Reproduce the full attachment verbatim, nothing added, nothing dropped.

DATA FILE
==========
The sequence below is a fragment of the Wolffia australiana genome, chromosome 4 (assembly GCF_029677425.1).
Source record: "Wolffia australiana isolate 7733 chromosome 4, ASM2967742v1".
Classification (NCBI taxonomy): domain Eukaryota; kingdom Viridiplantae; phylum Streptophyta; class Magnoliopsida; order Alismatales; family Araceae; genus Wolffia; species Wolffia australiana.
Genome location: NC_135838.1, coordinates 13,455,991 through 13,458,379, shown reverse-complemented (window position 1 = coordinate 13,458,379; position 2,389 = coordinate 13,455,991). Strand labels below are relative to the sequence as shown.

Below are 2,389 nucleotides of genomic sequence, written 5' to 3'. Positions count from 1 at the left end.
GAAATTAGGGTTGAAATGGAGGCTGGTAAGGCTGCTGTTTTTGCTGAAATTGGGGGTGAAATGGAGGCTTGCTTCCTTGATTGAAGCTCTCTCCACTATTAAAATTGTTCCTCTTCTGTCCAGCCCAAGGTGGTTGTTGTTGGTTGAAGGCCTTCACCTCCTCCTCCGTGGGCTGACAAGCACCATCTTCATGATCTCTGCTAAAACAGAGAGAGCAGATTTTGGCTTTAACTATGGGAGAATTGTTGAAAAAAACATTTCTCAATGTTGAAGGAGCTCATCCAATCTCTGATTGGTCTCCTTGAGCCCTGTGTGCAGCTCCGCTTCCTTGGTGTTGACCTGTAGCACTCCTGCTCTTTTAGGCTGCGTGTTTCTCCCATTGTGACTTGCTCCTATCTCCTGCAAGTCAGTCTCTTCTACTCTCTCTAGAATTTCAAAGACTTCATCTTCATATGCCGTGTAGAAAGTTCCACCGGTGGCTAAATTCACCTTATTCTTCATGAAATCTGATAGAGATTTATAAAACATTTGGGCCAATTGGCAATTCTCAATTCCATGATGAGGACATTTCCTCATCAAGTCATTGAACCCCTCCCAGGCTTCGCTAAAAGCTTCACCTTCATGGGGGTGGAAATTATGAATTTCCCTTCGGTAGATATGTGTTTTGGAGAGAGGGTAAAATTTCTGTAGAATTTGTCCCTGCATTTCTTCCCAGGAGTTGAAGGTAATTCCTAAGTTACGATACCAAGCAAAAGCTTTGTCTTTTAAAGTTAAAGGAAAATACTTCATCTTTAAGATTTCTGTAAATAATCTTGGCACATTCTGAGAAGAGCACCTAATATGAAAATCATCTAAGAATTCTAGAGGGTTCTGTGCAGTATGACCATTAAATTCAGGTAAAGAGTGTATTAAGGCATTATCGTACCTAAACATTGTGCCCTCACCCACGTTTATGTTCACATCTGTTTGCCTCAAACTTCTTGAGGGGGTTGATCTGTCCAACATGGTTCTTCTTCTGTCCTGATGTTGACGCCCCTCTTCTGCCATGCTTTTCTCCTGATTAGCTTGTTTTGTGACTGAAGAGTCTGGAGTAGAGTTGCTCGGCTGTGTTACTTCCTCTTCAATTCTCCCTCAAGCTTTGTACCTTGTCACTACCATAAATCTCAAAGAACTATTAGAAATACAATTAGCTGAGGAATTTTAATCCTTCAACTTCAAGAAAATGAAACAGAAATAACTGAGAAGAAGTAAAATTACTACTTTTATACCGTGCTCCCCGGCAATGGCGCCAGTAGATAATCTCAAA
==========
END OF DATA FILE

The sequence below is a fragment of the Wolffia australiana genome, chromosome 4 (assembly GCF_029677425.1).
Source record: "Wolffia australiana isolate 7733 chromosome 4, ASM2967742v1".
Classification (NCBI taxonomy): domain Eukaryota; kingdom Viridiplantae; phylum Streptophyta; class Magnoliopsida; order Alismatales; family Araceae; genus Wolffia; species Wolffia australiana.
Genome location: NC_135838.1, coordinates 13,455,991 through 13,458,379, shown reverse-complemented (window position 1 = coordinate 13,458,379; position 2,389 = coordinate 13,455,991). Strand labels below are relative to the sequence as shown.

Below are 2,389 nucleotides of genomic sequence, written 5' to 3'. Positions count from 1 at the left end.
GAAATTAGGGTTGAAATGGAGGCTGGTAAGGCTGCTGTTTTTGCTGAAATTGGGGGTGAAATGGAGGCTTGCTTCCTTGATTGAAGCTCTCTCCACTATTAAAATTGTTCCTCTTCTGTCCAGCCCAAGGTGGTTGTTGTTGGTTGAAGGCCTTCACCTCCTCCTCCGTGGGCTGACAAGCACCATCTTCATGATCTCTGCTAAAACAGAGAGAGCAGATTTTGGCTTTAACTATGGGAGAATTGTTGAAAAAAACATTTCTCAATGTTGAAGGAGCTCATCCAATCTCTGATTGGTCTCCTTGAGCCCTGTGTGCAGCTCCGCTTCCTTGGTGTTGACCTGTAGCACTCCTGCTCTTTTAGGCTGCGTGTTTCTCCCATTGTGACTTGCTCCTATCTCCTGCAAGTCAGTCTCTTCTACTCTCTCTAGAATTTCAAAGACTTCATCTTCATATGCCGTGTAGAAAGTTCCACCGGTGGCTAAATTCACCTTATTCTTCATGAAATCTGATAGAGATTTATAAAACATTTGGGCCAATTGGCAATTCTCAATTCCATGATGAGGACATTTCCTCATCAAGTCATTGAACCCCTCCCAGGCTTCGCTAAAAGCTTCACCTTCATGGGGGTGGAAATTATGAATTTCCCTTCGGTAGATATGTGTTTTGGAGAGAGGGTAAAATTTCTGTAGAATTTGTCCCTGCATTTCTTCCCAGGAGTTGAAGGTAATTCCTAAGTTACGATACCAAGCAAAAGCTTTGTCTTTTAAAGTTAAAGGAAAATACTTCATCTTTAAGATTTCTGTAAATAATCTTGGCACATTCTGAGAAGAGCACCTAATATGAAAATCATCTAAGAATTCTAGAGGGTTCTGTGCAGTATGACCATTAAATTCAGGTAAAGAGTGTATTAAGGCATTATCGTACCTAAACATTGTGCCCTCACCCACGTTTATGTTCACATCTGTTTGCCTCAAACTTCTTGAGGGGGTTGATCTGTCCAACATGGTTCTTCTTCTGTCCTGATGTTGACGCCCCTCTTCTGCCATGCTTTTCTCCTGATTAGCTTGTTTTGTGACTGAAGAGTCTGGAGTAGAGTTGCTCGGCTGTGTTACTTCCTCTTCAATTCTCCCTCAAGCTTTGTACCTTGTCACTACCATAAATCTCAAAGAACTATTAGAAATACAATTAGCTGAGGAATTTTAATCCTTCAACTTCAAGAAAATGAAACAGAAATAACTGAGAAGAAGTAAAATTACTACTTTTATACCGTGCTCCCCGGCAATGGCGCCAGTAGATAATCTCAAA